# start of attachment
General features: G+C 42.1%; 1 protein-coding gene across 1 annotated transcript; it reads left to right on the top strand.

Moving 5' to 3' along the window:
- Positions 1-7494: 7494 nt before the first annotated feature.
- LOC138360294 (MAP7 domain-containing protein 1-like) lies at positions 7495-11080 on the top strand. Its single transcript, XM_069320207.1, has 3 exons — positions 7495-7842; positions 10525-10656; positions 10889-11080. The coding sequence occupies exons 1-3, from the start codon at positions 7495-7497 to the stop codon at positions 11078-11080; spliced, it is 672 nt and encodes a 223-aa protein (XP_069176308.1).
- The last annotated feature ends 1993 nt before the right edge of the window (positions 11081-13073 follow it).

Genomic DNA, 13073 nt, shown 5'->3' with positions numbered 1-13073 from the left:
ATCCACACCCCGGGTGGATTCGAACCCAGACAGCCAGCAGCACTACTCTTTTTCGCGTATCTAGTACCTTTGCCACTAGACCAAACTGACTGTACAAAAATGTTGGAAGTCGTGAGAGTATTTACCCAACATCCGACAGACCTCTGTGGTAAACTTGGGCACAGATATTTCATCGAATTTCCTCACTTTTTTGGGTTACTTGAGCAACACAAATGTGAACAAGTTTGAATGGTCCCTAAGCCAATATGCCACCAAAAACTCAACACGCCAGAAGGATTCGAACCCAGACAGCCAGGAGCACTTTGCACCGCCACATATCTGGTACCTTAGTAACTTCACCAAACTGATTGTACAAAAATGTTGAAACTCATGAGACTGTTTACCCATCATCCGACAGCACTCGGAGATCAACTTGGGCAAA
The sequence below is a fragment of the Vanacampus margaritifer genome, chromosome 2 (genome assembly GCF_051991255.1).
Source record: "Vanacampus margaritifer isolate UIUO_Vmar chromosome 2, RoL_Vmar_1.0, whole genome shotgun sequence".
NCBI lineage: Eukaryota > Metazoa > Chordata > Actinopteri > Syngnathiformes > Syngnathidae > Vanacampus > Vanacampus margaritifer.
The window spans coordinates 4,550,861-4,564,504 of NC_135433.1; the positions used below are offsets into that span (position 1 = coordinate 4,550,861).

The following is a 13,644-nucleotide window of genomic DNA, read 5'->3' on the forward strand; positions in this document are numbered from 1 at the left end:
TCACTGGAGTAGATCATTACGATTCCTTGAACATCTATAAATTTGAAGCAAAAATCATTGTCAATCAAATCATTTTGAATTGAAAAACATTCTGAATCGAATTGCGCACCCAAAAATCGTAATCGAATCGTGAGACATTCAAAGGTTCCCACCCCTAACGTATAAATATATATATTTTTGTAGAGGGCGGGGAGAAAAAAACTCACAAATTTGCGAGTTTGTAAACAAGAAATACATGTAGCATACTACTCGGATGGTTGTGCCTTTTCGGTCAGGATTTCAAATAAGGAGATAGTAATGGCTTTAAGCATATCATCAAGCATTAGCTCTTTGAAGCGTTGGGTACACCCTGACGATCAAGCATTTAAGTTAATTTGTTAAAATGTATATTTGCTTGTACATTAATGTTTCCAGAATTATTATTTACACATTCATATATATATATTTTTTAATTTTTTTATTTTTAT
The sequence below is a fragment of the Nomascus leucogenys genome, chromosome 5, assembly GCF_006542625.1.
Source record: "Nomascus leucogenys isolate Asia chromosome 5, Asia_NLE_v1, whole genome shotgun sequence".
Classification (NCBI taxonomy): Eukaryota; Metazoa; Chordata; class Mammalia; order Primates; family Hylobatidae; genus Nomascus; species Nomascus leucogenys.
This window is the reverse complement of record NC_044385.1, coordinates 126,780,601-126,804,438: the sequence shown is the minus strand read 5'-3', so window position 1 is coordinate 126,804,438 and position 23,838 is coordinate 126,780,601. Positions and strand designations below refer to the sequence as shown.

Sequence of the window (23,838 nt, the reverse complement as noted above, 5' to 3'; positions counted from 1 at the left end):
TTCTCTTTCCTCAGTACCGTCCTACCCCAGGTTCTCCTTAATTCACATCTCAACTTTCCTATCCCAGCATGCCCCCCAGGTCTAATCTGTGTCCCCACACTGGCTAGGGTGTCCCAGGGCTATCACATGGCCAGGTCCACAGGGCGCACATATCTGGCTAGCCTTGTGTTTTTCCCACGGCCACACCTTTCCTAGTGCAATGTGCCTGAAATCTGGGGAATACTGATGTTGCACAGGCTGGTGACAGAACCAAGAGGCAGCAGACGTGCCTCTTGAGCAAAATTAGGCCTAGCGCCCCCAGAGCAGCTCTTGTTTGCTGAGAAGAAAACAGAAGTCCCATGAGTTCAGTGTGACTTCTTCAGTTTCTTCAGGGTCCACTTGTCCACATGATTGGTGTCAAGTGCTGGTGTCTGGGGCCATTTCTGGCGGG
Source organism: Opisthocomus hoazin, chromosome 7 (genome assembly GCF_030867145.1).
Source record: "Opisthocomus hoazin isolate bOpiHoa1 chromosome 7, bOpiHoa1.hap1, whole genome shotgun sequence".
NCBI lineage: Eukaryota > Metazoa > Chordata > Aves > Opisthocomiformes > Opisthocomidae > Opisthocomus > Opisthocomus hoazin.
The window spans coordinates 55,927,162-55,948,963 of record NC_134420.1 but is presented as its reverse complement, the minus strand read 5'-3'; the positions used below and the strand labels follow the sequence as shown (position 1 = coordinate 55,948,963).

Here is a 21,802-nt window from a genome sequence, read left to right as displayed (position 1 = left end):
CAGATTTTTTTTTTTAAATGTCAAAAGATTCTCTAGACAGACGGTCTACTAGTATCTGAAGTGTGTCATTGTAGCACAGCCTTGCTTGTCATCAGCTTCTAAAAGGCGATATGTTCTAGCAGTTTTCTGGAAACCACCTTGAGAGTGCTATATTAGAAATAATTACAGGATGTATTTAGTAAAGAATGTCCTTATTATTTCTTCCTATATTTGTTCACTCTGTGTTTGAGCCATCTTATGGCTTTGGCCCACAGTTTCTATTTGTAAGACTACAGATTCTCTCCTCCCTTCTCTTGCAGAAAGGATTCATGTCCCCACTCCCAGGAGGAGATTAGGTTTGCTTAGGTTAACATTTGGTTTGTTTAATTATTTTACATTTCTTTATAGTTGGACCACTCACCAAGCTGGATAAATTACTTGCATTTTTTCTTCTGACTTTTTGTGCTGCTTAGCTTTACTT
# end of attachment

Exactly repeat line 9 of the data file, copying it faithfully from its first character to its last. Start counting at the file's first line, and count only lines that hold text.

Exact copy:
Source record: "Vanacampus margaritifer isolate UIUO_Vmar chromosome 2, RoL_Vmar_1.0, whole genome shotgun sequence".